Developer: Quantic Dream
Publisher: Sony Computer Entertainment
ESRB Rating: M (Mature)
Hours Played: 12
Progress: Completed all chapters and successfully finished game
People familiar with French developer Quantic Dream’s Xbox and PS2 title: Indigo Prophecy, will have a good idea of what to expect from their latest release and PS3 exclusive, Heavy Rain. For everyone else, this title is best described as an interactive movie, combining gameplay elements from adventure games, PC point-and-click titles and even The Sims. The story, which is the focal point of the game, is incredibly engrossing and makes this title, with its thriller-esque plot, one of the more sophisticated experiences available on consoles today. It’s not for everyone however and has some nagging gameplay issues that dilute the experience, so read on to find out what it all comes down to in the end…
The crux of Heavy Rain is without a doubt its story, it’s what the whole gameplay experience is based on and why people are talking about this title in the first place. The player will be taking control of four different characters, each with their own back story and motivations but all tied together by the murders of the “Origami Killer”, a serial murderer targeting young boys who turn up drowned, days after going missing. The characters are all distinct and likeable in their own way, in part due to the excellent facial modelling and voice work, but more so due to the superb writing that immerses the gamer in each of their struggles. You can look forward to taking control of: Ethan Mars, the father of a missing son, Madison Paige, a young women who becomes entangled with one of the other characters causing her to take an interest the Origami Killer murders, Scott Shelby, a private investigator who is investigating the murders on behalf of the family members of the victims and Norman Jayden, a FBI profiler who is tasked with assisting the local police department in apprehending the killer.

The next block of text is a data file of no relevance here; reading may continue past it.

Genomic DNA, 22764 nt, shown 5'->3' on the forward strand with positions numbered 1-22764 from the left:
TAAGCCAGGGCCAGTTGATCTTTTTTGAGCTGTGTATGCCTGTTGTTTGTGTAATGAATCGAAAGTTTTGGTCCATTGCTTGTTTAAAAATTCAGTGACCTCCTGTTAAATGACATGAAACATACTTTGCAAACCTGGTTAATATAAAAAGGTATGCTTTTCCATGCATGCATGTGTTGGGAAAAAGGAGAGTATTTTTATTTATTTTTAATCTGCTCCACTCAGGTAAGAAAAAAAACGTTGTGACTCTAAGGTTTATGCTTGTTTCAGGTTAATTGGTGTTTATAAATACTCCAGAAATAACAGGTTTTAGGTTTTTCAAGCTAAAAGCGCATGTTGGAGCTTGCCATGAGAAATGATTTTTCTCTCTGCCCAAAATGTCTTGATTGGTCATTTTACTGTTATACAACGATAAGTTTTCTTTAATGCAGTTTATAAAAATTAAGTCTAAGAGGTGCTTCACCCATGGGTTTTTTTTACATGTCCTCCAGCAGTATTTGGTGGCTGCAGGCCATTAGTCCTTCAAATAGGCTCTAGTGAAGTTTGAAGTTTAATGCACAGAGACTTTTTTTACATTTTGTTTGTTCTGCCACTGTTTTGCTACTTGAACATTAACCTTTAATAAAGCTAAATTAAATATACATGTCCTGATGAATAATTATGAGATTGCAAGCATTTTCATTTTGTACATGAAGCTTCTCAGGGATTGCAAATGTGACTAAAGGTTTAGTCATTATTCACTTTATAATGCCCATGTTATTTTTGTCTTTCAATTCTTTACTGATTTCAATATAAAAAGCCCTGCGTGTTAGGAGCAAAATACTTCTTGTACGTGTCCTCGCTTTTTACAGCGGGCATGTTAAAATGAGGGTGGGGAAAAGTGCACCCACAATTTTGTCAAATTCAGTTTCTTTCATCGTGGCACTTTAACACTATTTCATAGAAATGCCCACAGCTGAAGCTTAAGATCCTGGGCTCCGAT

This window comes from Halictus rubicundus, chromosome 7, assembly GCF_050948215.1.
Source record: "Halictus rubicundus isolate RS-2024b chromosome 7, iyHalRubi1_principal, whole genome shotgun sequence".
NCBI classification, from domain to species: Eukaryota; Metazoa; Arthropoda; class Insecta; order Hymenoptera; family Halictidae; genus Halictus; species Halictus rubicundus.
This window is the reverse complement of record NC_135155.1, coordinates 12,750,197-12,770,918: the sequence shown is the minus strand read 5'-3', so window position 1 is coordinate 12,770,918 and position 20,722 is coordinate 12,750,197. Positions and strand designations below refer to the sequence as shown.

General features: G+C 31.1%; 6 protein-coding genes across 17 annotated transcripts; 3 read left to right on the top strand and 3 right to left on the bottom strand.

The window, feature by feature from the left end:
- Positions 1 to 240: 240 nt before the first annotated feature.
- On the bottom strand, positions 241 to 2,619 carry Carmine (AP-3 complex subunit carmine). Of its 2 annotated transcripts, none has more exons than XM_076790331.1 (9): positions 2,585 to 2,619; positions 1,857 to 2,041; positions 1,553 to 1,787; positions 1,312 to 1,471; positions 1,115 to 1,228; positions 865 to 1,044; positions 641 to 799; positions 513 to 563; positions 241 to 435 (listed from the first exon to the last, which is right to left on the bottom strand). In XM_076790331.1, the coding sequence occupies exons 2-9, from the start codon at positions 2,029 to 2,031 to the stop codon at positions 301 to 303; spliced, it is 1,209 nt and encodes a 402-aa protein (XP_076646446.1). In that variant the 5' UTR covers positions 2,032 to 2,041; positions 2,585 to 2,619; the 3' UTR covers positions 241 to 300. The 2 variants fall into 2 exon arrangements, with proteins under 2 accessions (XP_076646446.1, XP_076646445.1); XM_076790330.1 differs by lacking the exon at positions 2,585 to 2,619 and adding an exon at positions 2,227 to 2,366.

The developers were very deliberate in setting the tone for the game, which is by no means a light-hearted affair, although you may be fooled by the first hour or so of gameplay. Starting off slowly we become familiar with one of the characters, Ethan Mars, and his family, seemingly being inundated by mundane tasks like brushing teeth and setting the table, we learn that Ethan is just like many of us, a family man with a wife and kids whom he loves. Without giving too much away, as the story progresses things unravel for Ethan and he finds himself losing that which he loves. With the aid of some great music and solid visual presentation the gamer will feel Ethan’s pain, sadness and loneliness, quite possibly being able to relate to some of his struggles as I personally was and marvelling at how accurately the writers were able to capture those painful moments that happen when you’re walking in the shoes of Ethan Mars. The beauty of how Heavy Rain depicts the importance of being a parent, by making us feel what the loss of a child could possibly feel like, can not be understated. It’s a huge achievement and made me, and many others that are a parent just like me, value our kids so much more.